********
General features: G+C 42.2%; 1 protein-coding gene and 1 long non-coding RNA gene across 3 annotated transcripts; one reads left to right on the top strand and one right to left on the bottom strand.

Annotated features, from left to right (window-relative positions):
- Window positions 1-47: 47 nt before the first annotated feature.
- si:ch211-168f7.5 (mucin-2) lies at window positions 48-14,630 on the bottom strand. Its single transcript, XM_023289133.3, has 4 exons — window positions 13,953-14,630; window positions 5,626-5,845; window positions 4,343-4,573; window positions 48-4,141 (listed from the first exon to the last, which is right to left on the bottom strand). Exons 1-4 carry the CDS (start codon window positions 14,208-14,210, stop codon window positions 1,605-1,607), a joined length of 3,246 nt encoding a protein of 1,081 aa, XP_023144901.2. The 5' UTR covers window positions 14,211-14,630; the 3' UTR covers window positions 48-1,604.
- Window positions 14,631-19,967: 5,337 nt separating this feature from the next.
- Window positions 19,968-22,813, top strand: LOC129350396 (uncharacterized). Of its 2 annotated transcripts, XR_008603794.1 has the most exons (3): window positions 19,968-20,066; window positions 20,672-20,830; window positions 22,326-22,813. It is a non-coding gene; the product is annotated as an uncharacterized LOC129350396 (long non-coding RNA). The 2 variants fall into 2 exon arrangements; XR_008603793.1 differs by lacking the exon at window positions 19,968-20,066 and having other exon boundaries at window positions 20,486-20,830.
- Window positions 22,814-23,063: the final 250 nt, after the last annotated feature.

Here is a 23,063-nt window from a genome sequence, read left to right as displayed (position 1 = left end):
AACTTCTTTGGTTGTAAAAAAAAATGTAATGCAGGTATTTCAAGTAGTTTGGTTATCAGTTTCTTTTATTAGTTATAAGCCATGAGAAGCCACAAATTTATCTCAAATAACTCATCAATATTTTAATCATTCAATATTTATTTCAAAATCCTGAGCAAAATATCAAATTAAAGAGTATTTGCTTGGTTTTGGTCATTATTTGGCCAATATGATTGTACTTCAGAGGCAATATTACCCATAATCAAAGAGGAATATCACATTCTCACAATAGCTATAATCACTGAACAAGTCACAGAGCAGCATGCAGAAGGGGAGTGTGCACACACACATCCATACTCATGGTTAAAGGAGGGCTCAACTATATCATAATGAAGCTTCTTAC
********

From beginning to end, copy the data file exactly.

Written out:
General features: G+C 42.2%; 1 protein-coding gene and 1 long non-coding RNA gene across 3 annotated transcripts; one reads left to right on the top strand and one right to left on the bottom strand.

Annotated features, from left to right (window-relative positions):
- Window positions 1-47: 47 nt before the first annotated feature.
- si:ch211-168f7.5 (mucin-2) lies at window positions 48-14,630 on the bottom strand. Its single transcript, XM_023289133.3, has 4 exons — window positions 13,953-14,630; window positions 5,626-5,845; window positions 4,343-4,573; window positions 48-4,141 (listed from the first exon to the last, which is right to left on the bottom strand). Exons 1-4 carry the CDS (start codon window positions 14,208-14,210, stop codon window positions 1,605-1,607), a joined length of 3,246 nt encoding a protein of 1,081 aa, XP_023144901.2. The 5' UTR covers window positions 14,211-14,630; the 3' UTR covers window positions 48-1,604.
- Window positions 14,631-19,967: 5,337 nt separating this feature from the next.
- Window positions 19,968-22,813, top strand: LOC129350396 (uncharacterized). Of its 2 annotated transcripts, XR_008603794.1 has the most exons (3): window positions 19,968-20,066; window positions 20,672-20,830; window positions 22,326-22,813. It is a non-coding gene; the product is annotated as an uncharacterized LOC129350396 (long non-coding RNA). The 2 variants fall into 2 exon arrangements; XR_008603793.1 differs by lacking the exon at window positions 19,968-20,066 and having other exon boundaries at window positions 20,486-20,830.
- Window positions 22,814-23,063: the final 250 nt, after the last annotated feature.

Here is a 23,063-nt window from a genome sequence, read left to right as displayed (position 1 = left end):
AACTTCTTTGGTTGTAAAAAAAAATGTAATGCAGGTATTTCAAGTAGTTTGGTTATCAGTTTCTTTTATTAGTTATAAGCCATGAGAAGCCACAAATTTATCTCAAATAACTCATCAATATTTTAATCATTCAATATTTATTTCAAAATCCTGAGCAAAATATCAAATTAAAGAGTATTTGCTTGGTTTTGGTCATTATTTGGCCAATATGATTGTACTTCAGAGGCAATATTACCCATAATCAAAGAGGAATATCACATTCTCACAATAGCTATAATCACTGAACAAGTCACAGAGCAGCATGCAGAAGGGGAGTGTGCACACACACATCCATACTCATGGTTAAAGGAGGGCTCAACTATATCATAATGAAGCTTCTTAC